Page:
Figure 3. Excitability and electrical properties of hiPSC-derived RGC-like cells after differentiation in 2D. (A) Top, infrared image of a recording electrode in contact with a RGC 3 weeks after plating of retinal cells derived from D56 organoid Scale bar, 20 μm. Bottom, example of an extracellular recording from the same cell displaying spontaneous firing activity (0.31 ± 0.07 Hz; mean ± SEM; N = 9; n = 20 out of 61 recorded cells). (B) Whole-cell patch-clamp recording of a representative cell in voltage-clamp mode. Current responses to voltage steps are obtained by stepping the membrane potential from –100 to +40 mV in 10 mV increments. Note the presence of fast inward currents (arrow head); (N = 5; n = 15 out of 22 recorded cells). (C) Whole-cell patch-clamp recording in current-clamp mode. Injecting positive current (40 pA) in the cell (blue bars) leads to firing activity (N = 5; n = 7 out of 10 recorded cells). (D) Recording in one cell of a long inward current evoked by glutamic acid (1 mM) application and compatible with a synaptic current; this response has been reproduced three times.
Figure 4. Distinct electrical properties of hiPSC-derived RGCs and hiPSC-derived CRX-positive photoreceptors. (A) Infrared image of a monolayer of retinal cells derived from D56 organoid generated from the adeno-associated virus integration site 1 (AAVS1):CrxP_H2BmCherry hiPSC line, 3 weeks after plating. Epifluorescence images revealing mCherry+ cells corresponding to CRX+ photoreceptors are superimposed (white arrow head on cell A; a recording electrode is in contact with a mCherry– (CRX–) non-photoreceptor cell showing an RGC morphology (white arrow head on cell A). Scale bar: 25 μm. (B) Mean current–voltage (I–V) relationship curve of CRX– (black curve) and CRX+ (red curve) cells, calculated as the minimum current value observed during the first 10 ms of each voltage step. Fast inward currents peaking around –20 mV are only visible for CRX– cells (mean ± SEM; N = 3; n = 7). (C,E) Current responses to voltage steps of CRX+ (C) and CRX– (E) representative cells by stepping the membrane potential from –100 to +40 mV in 10-mV increments (N = 3; n = 11). Only CRX– cells displayed fast inward currents. (D,F) Voltage responses of CRX+ (D) and CRX– (F) representative retinal cells to a +40-pA current injection (blue line). Evoked action potentials were observed only in CRX– cells (N = 3; n = 4).
Enrichment of RGCs by MACS Based on THY1 Expression in Adherent Cells From Dissociated Organoids
Since the transplantation of hiPSC-derived RGCs represents one objective for future applications to treat optic neuropathies, we aimed to discard non-RGCs from the whole-cell population even though an enrichment in RGCs was already observed in our adherent cell culture conditions (Figure 2). For this purpose, 1 week after plating of dissociated retinal organoid cells, we performed MACS using THY1 antibody-coupled magnetic MicroBeads. In order to evaluate the enrichment of RGCs, unsorted and MAC-sorted fractions were submitted to flow cytometry to quantify THY1-positive cells. Flow cytometry analysis confirmed an RGC enrichment after 7 days in adherent cell culture conditions, with 60.48 ± 0.14% of THY1-positive cells in the unsorted fraction (Figure 5A) (mean ± SEM; n = 198 organoids; N = 3 independent experiments). We showed that the MACS-positive fraction containing 78.03 ± 1.47% of THY1-positive cells was significantly enriched compared to MACS-negative fraction containing 15.11 ± 3.77% of THY1-positive cells (Figures 5B,C) (mean ± SEM; N = 3; ∗∗p < 0.01; one-way ANOVA followed by Dunn’s multiple comparison test). Cell viability of MAC-sorted cells was assessed by flow cytometry using the apoptotic marker YOPRO (Figure 5D) showing a high survival rate in both THY1-positive and negative fractions (91.63 ± 0.62% and 92.5 ± 1.08%, respectively; N = 3; n = 308), similar to the living cell ratio before MACS (95.1 ± 2.19% in unsorted fraction; N = 3; two-way ANOVA).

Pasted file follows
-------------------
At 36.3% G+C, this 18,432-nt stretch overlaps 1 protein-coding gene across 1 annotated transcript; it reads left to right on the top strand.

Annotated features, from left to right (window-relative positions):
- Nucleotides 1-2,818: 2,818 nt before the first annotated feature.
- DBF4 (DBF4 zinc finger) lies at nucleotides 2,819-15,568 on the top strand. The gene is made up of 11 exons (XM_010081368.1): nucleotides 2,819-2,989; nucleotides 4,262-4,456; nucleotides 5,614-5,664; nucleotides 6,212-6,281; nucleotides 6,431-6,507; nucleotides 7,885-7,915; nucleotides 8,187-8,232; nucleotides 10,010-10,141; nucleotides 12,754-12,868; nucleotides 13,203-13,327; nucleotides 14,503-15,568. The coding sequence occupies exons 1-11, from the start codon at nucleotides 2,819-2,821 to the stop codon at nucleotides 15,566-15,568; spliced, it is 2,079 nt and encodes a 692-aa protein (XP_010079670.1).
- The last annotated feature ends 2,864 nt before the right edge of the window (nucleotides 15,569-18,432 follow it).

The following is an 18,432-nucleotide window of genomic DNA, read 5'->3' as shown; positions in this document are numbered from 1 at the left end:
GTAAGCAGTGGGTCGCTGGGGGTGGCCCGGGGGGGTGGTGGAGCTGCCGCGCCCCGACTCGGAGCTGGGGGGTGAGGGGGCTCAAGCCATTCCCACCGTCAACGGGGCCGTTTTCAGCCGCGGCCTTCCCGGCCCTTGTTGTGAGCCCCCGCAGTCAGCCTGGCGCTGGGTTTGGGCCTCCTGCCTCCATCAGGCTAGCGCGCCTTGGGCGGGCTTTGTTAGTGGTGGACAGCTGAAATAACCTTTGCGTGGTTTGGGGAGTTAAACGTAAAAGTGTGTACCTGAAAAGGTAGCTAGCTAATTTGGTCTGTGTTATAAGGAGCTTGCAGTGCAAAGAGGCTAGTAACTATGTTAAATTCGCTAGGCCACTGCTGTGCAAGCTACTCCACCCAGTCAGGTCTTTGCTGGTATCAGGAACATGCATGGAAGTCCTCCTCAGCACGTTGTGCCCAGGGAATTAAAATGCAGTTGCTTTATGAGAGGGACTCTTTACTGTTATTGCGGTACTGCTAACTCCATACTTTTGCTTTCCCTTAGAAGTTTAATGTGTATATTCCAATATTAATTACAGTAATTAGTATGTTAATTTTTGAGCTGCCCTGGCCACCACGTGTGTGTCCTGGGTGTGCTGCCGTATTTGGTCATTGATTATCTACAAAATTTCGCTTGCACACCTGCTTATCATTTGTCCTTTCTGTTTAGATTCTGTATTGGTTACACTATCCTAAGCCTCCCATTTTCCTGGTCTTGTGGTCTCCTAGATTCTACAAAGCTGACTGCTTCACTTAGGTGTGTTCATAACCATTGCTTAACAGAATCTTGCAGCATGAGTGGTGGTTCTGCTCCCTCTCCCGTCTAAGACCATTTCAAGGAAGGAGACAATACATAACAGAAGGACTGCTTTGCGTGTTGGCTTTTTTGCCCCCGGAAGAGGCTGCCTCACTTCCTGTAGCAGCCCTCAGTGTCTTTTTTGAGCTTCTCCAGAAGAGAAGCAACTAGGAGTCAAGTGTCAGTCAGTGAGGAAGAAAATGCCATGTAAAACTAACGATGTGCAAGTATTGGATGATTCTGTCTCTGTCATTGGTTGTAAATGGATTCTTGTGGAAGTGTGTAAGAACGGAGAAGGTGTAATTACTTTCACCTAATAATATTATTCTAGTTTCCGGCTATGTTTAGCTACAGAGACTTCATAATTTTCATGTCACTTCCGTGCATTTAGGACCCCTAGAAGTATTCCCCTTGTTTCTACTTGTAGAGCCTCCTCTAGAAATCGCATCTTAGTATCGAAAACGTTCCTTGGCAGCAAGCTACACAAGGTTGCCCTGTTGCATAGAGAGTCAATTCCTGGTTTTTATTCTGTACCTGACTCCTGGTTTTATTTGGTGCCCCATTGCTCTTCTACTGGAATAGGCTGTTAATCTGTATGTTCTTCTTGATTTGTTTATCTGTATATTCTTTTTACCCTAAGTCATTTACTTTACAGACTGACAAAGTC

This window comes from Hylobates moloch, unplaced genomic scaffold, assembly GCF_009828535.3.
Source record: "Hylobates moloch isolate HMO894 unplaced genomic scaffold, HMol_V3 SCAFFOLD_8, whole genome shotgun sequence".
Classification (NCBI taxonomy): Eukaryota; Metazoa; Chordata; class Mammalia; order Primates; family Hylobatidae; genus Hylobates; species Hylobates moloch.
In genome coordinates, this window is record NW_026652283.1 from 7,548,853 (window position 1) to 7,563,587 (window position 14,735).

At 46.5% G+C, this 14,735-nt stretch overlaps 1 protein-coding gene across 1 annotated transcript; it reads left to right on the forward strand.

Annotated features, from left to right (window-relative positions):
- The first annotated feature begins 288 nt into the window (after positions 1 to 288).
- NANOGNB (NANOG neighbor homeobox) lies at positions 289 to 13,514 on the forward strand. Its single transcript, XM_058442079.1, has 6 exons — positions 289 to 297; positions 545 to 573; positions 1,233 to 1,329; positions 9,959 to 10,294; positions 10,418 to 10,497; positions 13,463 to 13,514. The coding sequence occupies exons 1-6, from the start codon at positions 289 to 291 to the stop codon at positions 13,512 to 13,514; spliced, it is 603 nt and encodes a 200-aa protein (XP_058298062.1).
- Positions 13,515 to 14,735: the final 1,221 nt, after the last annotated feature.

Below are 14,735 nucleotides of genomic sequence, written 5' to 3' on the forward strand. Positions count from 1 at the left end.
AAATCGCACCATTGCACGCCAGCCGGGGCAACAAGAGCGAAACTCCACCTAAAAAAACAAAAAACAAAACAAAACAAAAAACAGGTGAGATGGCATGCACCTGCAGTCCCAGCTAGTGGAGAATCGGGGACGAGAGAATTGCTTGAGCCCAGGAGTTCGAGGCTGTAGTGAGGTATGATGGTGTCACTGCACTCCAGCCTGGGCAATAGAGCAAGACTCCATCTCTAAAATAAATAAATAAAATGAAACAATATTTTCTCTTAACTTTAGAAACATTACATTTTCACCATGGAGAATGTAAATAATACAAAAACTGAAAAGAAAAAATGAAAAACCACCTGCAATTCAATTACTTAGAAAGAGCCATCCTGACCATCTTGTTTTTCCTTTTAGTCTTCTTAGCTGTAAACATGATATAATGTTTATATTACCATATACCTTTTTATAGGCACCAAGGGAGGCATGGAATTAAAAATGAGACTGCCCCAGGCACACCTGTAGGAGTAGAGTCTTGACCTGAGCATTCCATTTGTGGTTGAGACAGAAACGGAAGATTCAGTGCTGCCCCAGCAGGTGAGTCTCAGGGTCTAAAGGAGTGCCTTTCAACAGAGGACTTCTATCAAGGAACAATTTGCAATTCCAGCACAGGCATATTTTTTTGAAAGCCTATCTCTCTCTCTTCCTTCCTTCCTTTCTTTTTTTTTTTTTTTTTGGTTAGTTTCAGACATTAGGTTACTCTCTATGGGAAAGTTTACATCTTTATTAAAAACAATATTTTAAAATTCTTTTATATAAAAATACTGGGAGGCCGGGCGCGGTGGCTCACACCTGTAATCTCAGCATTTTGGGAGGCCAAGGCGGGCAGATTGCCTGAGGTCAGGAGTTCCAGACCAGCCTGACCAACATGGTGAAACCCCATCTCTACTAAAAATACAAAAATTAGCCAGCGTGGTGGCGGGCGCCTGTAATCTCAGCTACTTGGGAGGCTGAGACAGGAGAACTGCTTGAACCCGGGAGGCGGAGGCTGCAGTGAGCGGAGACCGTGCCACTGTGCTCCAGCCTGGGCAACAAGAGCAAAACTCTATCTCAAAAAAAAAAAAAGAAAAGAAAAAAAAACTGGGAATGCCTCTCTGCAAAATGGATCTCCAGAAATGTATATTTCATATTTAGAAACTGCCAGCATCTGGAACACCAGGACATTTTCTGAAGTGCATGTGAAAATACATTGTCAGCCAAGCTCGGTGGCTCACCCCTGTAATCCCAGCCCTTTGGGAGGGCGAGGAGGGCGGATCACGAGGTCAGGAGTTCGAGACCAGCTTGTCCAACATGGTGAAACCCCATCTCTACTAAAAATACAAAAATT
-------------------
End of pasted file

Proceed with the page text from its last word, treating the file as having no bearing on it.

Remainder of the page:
Figure 5. Selection of hiPSC-derived RGCs by targeting THY1. (A–C) One representative THY1 flow cytometry analysis plot of the different fractions before (A) and after magnetic-activated cell sorting (MACS) (B: THY1-positive fraction; (C): THY1-negative fraction). Fluorescence intensity indicative of FITC-conjugated THY1 primary antibody binding is shown on the x-axis. Specific staining in green; Non-specific binding was estimated by incubation with a mouse IgG1 FITC-conjugated isotypic antibody (in gray). (D) Quantitative analysis by flow cytometry of living cells (YOPRO-negative) on unsorted, THY1-negative, and THY1-positive fractions from retinal organoid-derived dissociated cells, 1 week after plating (min to max; N = 3 differentiations; n = 308 organoids; ns: not statistically significant two-way ANOVA followed by Tukey’s multiple comparison test).
In order to confirm the identity of sorted cells (Figure 6A), we performed immunofluorescence analysis on cells from the different MACS fractions 2 days after plating (Figure 6B). As expected, the MACS-positive fraction was enriched in cells expressing specific RGC markers (THY1, BRN3A, RBPMS, HuC/D) (Figure 6B). Quantitative analysis revealed a significant enrichment in BRN3A-positive cells (+147% ± 38%) in the THY1-sorted cell population compared to the unsorted fraction and a significant depletion in the negative fraction (−80 ± 8%) (Figure 6C) (mean ± SEM; n = 671 organoids from N = 5 differentiations; ∗∗p < 0.01, Kruskal–Wallis test followed by Tukey’s multiple comparison test). This enrichment was confirmed by the increase in 55 ± 11.5% and 48 ± 7.7% of RBPMS-positive cells and HuC/D-positive cells, respectively, compared to the unsorted fraction (Figure 6C) (mean ± SEM; N = 5 experiments; ****p < 0.0001, Kruskal–Wallis test followed by Tukey’s multiple comparison test). In contrast, the MACS-positive fraction was partially depleted in CRX-positive photoreceptor cells (Figures 6B,C) (−24 ± 8.3% compared to the unsorted fraction; mean ± SEM; N = 6; n = 731 organoids; ∗p < 0.05, Kruskal–Wallis test followed by Tukey’s multiple comparison test). To demonstrate that this selection strategy was not dependent on the hiPSC line used for generation of retinal organoids, we carried out additional immunostaining with another previously characterized hiPSC line (hiPSC-2) derived from human dermal fibroblasts (Reichman et al., 2014). Using different markers of RGCs (THY1, HuC/D, and RBPMS), we confirmed an enrichment of RGCs in the THY1-sorted fraction (Supplementary Figure S2). In contrast, RCVRN-positive photoreceptors detected in the unsorted fraction were very rarely observed in the THY1-sorted fraction (Supplementary Figure S2).